Daniel C Peterson On Daniel Pipes

Background: A copy of my e-mailed to Daniel C. Peterson, Ph.D. regarding some questions I had about Dr. Daniel Pipes. Also, Dr. Peterson’s response is copied below. Dr. Peterson approved the posting of his response to my e-mail.


Brother Peterson:


First, I want to personally thank you for all your efforts at FAIR. I think your posts would make an excellent book for all aspiring apologist. Again, ThankYouVeryMuch!


Because of your expertise in Islam and the Middle East, I would like your professional opinion of Dr. Daniel Pipes. Do you consider Dr. Pipes’s to be an expert and a scholar on the Middle East and Islam? In other words, is he someone I can trust and rely on to tell it like it is, or is he simply an anti-Muslim? I’ve been reading his websites for a few years now and find him to be level headed, scholarly, and well versed in the areas of Militant Islam, Arab-Israel conflict, Syria, and American Muslims.


I ask this because some LDS believe the following about Dr. Pipes: “Daniel Pipes is a demagogue with absolutely no interest in scholarly debate…writes rubbish…His failure to acknowledge the diversity of the debate…please choose someone that bothers to read what they write…”


And because I know what it’s like to have my faith misrepresented, I do not wish to give credence to Dr. Pipes’s work if he is in fact the “Muslim Expert” equivalent of Decker/Tanner et al.


If, in your opinion, Dr. Pipes’s ought not to be taken seriously, then I’d certainly stop citing him as an expert. I sure would like to know whom you would recommend I can put my trust in as it relates to Islam, the Arab-Israel conflict, terrorism, etc.


Thread at Millennial Star where I am discussion concerning the Danish cartoons.



Daniel Pipes


Middle East Forum

Bio: http://www.danielpipes.org/bios/

Areas of Expertise: Militant Islam, Arab-Israel conflict, Syria, American Muslims

Contact: pipes@meforum.org






LDS Patriot



Dr. Peterson’s response to my e-mail above:


I think highly of him.  His father, Richard Pipes, was a famous Sovietologist at Harvard whose writing I admired.  He himself earned a Ph.D. At Harvard with a dissertation on the Mamluks of medieval Egypt that became a fine book entitled, as I recall, Slaves on Horseback.  He’s a legitimate, well-trained scholar, and very bright.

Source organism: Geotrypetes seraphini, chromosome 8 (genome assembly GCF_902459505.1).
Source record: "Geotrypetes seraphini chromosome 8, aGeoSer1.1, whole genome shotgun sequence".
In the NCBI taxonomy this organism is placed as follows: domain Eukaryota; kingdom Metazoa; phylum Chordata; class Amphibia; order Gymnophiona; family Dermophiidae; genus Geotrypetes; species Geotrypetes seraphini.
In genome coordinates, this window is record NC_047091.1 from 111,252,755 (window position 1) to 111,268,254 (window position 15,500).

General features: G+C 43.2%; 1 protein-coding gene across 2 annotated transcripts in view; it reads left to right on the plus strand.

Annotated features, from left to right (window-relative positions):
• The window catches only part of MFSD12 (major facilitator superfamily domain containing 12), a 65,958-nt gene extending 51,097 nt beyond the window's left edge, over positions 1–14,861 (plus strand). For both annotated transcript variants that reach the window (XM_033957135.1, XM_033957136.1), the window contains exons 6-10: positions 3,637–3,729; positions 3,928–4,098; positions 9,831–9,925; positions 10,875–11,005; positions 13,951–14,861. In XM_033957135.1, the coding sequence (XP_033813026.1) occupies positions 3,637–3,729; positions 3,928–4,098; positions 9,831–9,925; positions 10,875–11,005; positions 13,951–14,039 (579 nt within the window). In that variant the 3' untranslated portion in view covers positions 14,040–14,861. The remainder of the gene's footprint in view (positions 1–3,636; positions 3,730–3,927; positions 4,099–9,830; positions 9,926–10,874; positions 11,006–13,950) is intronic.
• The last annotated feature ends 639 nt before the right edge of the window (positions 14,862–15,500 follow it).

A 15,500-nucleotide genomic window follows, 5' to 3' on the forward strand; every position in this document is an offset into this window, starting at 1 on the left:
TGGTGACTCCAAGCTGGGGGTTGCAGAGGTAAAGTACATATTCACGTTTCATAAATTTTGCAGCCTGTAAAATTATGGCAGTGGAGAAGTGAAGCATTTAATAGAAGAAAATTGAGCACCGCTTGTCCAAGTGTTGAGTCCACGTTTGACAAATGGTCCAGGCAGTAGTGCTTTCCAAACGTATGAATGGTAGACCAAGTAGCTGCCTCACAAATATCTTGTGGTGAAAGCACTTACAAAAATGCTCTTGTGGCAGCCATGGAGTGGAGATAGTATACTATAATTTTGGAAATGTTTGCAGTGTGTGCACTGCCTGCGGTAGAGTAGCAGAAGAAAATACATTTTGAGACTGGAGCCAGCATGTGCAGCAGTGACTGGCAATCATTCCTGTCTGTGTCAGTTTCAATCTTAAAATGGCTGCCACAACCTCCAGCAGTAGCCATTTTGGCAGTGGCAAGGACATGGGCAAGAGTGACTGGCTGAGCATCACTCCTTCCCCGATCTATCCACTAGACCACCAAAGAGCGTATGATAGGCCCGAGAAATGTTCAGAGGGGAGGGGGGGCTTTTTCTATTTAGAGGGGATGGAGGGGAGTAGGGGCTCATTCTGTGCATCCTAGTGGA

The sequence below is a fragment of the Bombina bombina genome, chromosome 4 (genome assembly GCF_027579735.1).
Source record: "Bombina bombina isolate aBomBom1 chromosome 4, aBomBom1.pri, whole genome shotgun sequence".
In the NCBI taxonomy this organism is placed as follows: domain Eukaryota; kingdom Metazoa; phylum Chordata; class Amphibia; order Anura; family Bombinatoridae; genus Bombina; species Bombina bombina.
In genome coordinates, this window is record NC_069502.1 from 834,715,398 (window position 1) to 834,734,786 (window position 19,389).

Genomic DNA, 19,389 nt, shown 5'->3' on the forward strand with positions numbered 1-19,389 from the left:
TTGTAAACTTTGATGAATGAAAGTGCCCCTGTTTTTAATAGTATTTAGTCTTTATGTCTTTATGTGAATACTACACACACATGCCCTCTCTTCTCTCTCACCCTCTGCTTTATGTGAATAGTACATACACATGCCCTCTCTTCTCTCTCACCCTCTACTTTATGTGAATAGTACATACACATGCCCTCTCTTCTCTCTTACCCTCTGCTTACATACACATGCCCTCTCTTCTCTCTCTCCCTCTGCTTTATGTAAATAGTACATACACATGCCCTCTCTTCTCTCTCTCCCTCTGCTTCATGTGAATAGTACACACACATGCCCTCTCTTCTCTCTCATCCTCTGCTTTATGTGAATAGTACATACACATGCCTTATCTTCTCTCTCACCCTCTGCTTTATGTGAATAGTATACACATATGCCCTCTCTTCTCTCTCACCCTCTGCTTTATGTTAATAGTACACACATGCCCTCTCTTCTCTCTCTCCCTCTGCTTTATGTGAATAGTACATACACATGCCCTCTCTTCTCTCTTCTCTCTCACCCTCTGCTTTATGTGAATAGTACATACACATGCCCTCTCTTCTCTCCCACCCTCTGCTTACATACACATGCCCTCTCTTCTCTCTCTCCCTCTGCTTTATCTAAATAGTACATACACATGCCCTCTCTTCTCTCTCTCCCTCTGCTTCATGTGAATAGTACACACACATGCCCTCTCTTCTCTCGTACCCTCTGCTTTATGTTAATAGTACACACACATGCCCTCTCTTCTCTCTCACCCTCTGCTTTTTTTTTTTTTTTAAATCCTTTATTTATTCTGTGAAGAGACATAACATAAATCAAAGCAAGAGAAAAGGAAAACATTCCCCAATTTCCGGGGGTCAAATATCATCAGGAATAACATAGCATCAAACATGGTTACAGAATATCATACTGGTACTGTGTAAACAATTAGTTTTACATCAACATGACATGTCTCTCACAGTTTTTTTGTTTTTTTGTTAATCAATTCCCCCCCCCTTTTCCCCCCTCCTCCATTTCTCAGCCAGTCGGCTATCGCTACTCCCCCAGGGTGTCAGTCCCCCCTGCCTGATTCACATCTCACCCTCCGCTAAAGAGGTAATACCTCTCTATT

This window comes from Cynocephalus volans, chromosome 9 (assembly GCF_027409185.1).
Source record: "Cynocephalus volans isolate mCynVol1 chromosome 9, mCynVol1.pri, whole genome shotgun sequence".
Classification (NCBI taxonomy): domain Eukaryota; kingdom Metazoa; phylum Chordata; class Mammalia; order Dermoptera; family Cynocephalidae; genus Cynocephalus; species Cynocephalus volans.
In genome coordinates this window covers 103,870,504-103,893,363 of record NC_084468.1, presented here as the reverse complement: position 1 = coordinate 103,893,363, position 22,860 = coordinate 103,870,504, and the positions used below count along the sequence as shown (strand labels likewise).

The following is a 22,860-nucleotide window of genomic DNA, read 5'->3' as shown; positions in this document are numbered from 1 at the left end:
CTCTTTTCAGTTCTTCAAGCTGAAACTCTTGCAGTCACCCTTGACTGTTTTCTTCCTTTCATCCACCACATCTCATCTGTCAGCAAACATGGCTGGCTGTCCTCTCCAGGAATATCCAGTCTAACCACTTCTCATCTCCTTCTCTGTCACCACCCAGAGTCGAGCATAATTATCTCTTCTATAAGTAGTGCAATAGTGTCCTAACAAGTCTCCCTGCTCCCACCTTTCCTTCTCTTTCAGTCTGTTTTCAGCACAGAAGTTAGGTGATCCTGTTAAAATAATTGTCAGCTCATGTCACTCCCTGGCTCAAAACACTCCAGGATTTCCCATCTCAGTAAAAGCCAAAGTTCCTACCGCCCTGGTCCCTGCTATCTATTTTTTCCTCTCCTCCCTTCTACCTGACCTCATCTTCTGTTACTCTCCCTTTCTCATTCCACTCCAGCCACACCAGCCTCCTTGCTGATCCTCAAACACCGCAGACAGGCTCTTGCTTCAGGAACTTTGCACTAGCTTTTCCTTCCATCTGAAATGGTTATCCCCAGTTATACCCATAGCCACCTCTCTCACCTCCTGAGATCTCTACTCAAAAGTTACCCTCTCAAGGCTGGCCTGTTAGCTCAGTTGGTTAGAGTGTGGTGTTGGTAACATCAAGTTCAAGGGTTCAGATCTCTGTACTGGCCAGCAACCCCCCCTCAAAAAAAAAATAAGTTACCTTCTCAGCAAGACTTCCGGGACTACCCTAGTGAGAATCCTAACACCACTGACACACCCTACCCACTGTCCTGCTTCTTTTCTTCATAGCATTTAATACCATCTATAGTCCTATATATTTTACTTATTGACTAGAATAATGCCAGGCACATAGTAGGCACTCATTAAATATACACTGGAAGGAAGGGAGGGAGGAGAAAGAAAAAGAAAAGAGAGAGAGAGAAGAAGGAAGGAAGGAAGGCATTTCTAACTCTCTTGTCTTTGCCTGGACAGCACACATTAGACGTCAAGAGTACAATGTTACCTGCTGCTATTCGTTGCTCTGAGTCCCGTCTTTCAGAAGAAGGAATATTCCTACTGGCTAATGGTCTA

I confess that I have a bias with regard to Dr. Pipes, since he’s had some nice things to say about me (on the basis, in my view, of insufficient evidence).  But, even factoring that in, I think his is a voice that should not be shunned.


I have at least one colleague here at BYU who despises him, too, but then, that colleague and I disagree very, very much on politics, as well.


I’ve never found Daniel Pipes to be a demagogue.


He is certainly not an Ed Decker or a Jerald/Sandra Tanner.


Keep reading Daniel Pipes.  Another good writer—perhaps the greatest scholar of Islam writing in English—is Bernard Lewis, an Englishman now long retired from Princeton.  All of his books are worth reading, but two short relatively recent ones are particularly and directly relevant to the current situation:  What Went Wrong? and The Crisis of Islam.


Lewis also catches flak from some of my Islamicist colleagues, at least for his recent and more overtly political writing.  But that’s to a large extent because most of my colleagues lean politically left, as do most academics generally.  (I do not.)  It doesn’t hurt to read some of the more liberal Islamicists too (such as John Esposito), to get various perspectives, but I am not very pleased with the campaign to blacken and marginalize Daniel Pipes.  If he’s wrong, that should be demonstrated with evidence and analysis, not by name-calling.


Best wishes to you.




Dan Peterson


Daniel C. Peterson, Ph.D.

Professor of Islamic Studies and Arabic

Editor-in-Chief, Middle Eastern Texts Initiative

3087 Joseph F. Smith Building

Brigham Young University

Provo, Utah 84602

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Posted on February 10, 2006, in Mormonism/LDS Church. Bookmark the permalink. 1 Comment.

  1. “Blogs are the way the world learns geography.”

    — Samarra Semanczyk (1984-)

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